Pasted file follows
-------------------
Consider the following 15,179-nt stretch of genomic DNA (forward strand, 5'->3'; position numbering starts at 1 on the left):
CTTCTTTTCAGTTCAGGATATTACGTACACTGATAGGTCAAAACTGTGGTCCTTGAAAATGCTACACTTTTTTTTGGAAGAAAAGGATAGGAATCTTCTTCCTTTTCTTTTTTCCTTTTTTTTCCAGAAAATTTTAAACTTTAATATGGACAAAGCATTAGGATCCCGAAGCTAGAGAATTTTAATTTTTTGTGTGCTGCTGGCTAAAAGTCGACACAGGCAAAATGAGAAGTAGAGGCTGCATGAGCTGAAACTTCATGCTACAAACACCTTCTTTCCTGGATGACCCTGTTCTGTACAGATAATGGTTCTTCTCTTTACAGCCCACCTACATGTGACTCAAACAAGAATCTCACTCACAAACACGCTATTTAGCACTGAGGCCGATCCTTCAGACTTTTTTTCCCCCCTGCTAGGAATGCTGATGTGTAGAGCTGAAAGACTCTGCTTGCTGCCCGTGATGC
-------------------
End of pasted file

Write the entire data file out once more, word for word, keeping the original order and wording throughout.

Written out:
Consider the following 15,179-nt stretch of genomic DNA (forward strand, 5'->3'; position numbering starts at 1 on the left):
CTTCTTTTCAGTTCAGGATATTACGTACACTGATAGGTCAAAACTGTGGTCCTTGAAAATGCTACACTTTTTTTTGGAAGAAAAGGATAGGAATCTTCTTCCTTTTCTTTTTTCCTTTTTTTTCCAGAAAATTTTAAACTTTAATATGGACAAAGCATTAGGATCCCGAAGCTAGAGAATTTTAATTTTTTGTGTGCTGCTGGCTAAAAGTCGACACAGGCAAAATGAGAAGTAGAGGCTGCATGAGCTGAAACTTCATGCTACAAACACCTTCTTTCCTGGATGACCCTGTTCTGTACAGATAATGGTTCTTCTCTTTACAGCCCACCTACATGTGACTCAAACAAGAATCTCACTCACAAACACGCTATTTAGCACTGAGGCCGATCCTTCAGACTTTTTTTCCCCCCTGCTAGGAATGCTGATGTGTAGAGCTGAAAGACTCTGCTTGCTGCCCGTGATGC